Meningitis Suspected In Sinoe Deaths

4 victims tested positive for Neisseria meningitidis serogroup C


Four of the 13 persons who died of a mysterious illness in Sinoe County on April 23 have tested positive for Neisseria meningitidis serogroup C, a bacterial form of meningitis, according to the U.S. Centers for Disease Control and Prevention (CDC).

The CDC is based in Atlanta, Georgia in the United States.

Dr. Francis Kateh, deputy health minister and chief medical officer, has confirmed the report from the CDC.

Additional testing is ongoing to determine if the other deaths and 30 other illnesses in Sinoe County, Grand Bassa County and the capital Monrovia following the wake and funeral of a religious leader in Sinoe County are also due to this type of infection.

The CDC said meningitis can spread by respiratory excretions and saliva. Drs. Kateh and Alex Gasasira, the World Health Organization’s representative in Liberia, said on Saturday that tea served at a wake and funeral of a religious leader is suspected in an accidental “poisoning incident.”

Those who attended the wake and funeral had a higher likelihood of falling ill if they drank the tea and reported it tasted different than it should have.

Only 1 of the 30 who got ill and survived was still hospitalized as of Saturday.

Patients suffered abdominal pain, vomiting, weakness, headache and mental confusion. Dr. Gasasira said some of the patients had a hard time breathing and others foamed at the mouth. According to Dr. Kateh, an unusual rash called petechiae developed around the feet and wrists of those who have recovered.

The CDC said it is sending two meningitis laboratory scientists and one meningitis senior epidemiologist to Liberia this week to join the staff from the CDC Country Office in Monrovia in the investigation.

On Saturday, Dr. Kateh said this infection appears to be localized to those that attended the funeral and wake and one close contact.

Neisseria meningitidis

According to the CDC website, bacterial meningitis is very serious and can be deadly. Death can occur in as little as a few hours. Most people recover from meningitis. However, permanent disabilities (such as brain damage, hearing loss, and learning disabilities) can result from the infection. Neisseria meningitidis, the kind suspected in the Sinoe deaths, rarely occurs in newborns, but is more prone to attack children, youth, young adults and older people.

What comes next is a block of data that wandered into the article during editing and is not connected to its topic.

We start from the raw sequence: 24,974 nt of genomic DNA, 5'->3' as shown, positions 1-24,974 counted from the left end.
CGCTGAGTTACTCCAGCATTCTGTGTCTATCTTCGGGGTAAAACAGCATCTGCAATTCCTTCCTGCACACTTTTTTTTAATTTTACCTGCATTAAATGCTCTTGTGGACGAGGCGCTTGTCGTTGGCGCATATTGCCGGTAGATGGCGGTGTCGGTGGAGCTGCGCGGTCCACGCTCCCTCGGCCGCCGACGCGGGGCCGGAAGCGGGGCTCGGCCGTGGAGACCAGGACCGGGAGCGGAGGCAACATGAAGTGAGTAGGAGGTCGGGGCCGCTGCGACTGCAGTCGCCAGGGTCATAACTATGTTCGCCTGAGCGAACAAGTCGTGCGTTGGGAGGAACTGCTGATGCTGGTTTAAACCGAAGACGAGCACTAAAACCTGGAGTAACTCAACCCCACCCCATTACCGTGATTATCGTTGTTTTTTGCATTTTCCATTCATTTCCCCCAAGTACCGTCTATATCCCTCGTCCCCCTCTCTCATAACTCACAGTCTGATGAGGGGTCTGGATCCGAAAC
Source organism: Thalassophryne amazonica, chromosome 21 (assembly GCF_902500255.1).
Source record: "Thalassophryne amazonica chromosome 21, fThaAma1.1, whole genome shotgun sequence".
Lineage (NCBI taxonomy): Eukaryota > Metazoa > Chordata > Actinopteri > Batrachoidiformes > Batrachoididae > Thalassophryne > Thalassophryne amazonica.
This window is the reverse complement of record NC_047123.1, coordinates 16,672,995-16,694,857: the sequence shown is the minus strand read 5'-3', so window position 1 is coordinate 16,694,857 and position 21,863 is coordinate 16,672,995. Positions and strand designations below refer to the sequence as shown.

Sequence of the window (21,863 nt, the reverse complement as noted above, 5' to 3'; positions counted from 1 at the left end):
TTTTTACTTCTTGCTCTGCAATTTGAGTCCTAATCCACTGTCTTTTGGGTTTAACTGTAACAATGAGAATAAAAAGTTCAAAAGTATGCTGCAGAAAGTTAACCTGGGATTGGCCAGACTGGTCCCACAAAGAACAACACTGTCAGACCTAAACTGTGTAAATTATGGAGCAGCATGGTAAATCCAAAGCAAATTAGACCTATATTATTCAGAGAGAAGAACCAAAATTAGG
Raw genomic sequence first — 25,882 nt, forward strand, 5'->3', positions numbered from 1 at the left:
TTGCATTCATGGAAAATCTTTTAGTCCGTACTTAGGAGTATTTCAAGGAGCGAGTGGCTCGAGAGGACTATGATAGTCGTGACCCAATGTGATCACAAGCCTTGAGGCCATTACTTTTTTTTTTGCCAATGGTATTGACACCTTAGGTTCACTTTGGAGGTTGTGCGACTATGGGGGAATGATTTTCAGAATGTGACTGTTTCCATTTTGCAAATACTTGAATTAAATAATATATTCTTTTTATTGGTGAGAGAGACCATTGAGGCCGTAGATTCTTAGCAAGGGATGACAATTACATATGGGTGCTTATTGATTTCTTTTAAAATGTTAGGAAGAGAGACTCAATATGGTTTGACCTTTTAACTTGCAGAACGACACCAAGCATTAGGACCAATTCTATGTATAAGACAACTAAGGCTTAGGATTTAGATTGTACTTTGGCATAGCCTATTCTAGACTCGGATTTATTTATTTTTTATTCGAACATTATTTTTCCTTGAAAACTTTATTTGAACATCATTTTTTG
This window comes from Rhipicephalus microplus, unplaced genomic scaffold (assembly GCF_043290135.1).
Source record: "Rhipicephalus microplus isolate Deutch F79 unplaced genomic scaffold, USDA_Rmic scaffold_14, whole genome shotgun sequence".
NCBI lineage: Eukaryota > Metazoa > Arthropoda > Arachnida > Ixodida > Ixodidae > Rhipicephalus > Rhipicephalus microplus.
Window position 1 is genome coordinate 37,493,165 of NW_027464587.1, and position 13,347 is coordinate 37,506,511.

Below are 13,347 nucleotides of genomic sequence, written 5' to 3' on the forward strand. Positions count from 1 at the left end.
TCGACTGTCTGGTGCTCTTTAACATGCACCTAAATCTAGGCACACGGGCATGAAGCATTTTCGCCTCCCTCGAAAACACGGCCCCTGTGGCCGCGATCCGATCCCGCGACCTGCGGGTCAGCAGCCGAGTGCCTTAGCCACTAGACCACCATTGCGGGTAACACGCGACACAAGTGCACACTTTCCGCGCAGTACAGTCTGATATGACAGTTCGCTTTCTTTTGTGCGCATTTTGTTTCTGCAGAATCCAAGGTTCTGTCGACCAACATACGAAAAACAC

People spread Neisseria meningitidis by sharing respiratory or throat secretions (saliva or spit). This typically occurs during close (coughing or kissing) or lengthy (living in the same household) contact.

Meningitis symptoms include sudden onset of fever, headache, and stiff neck. There are often other symptoms, such as

• Nausea

• Vomiting

• Photophobia (increased sensitivity to light)

• Altered mental status (confusion)

If a doctor thinks you have meningitis, they will collect samples of blood or cerebrospinal fluid (fluid near the spinal cord). A laboratory will test the samples to see what is causing the infection. It is important to know the specific cause of meningitis so the doctors know how to treat it.

Doctors treat bacterial meningitis with a number of antibiotics. It is important to start treatment as soon as possible.


  1. Well, we’ve been down this road before, so let CDC, WHO, the Foreign Pathologist, and whomsoever coordinate their enquiries to ascertain the cause of those mysterious deaths, and find a cure. But the trace of the origin of this deadly attack to food or drink ingested at a funeral is all too frightenedly familiar.

    For lest we forget, a New York Times on – the – ground comprehensive investigations carried out in 2014 on the source of the Ebola rampage tracked it to a funeral on the Guinean side of the Kissi forest. According to the newspaper’s findings, a well – known Kissi matriarch died in Guinea, and the virus was ingested from one of the delicacies at the feast. And when two or three attendees from Sierra Leone and Liberia who were infected returned home, the rest was a nightmarish disaster the people of the Mano River basins are too painfully aware of.

    So let’s contain the temptation to down – play the severity of this outbreak whatever it is. We do remember how respected senators became Ebola – deniers consequently encouraging marginalized communities in places like New Kru Town to (tragically) adopt an apathetic attitude toward warnings from WHO, and other viral diseases experts. They say once bitten twice shy: We can’t afford to forget that.

  2. Brother Moses, though it may not be a proven fact. However, we should not forget that during the warand after, the over 300,000 slaughtered and deaths in Liberia had no grave today. Their bodies only decomposed without burial or graves. The Government that came to power has no idea nor care to take precautionary steps to address this very serious threat to the health of the Liberian people. Now, I believe that it is the consequential period for the country to pay for what they did do. Any disease strikes that is not immediately contained is going to have a consequential proportion.


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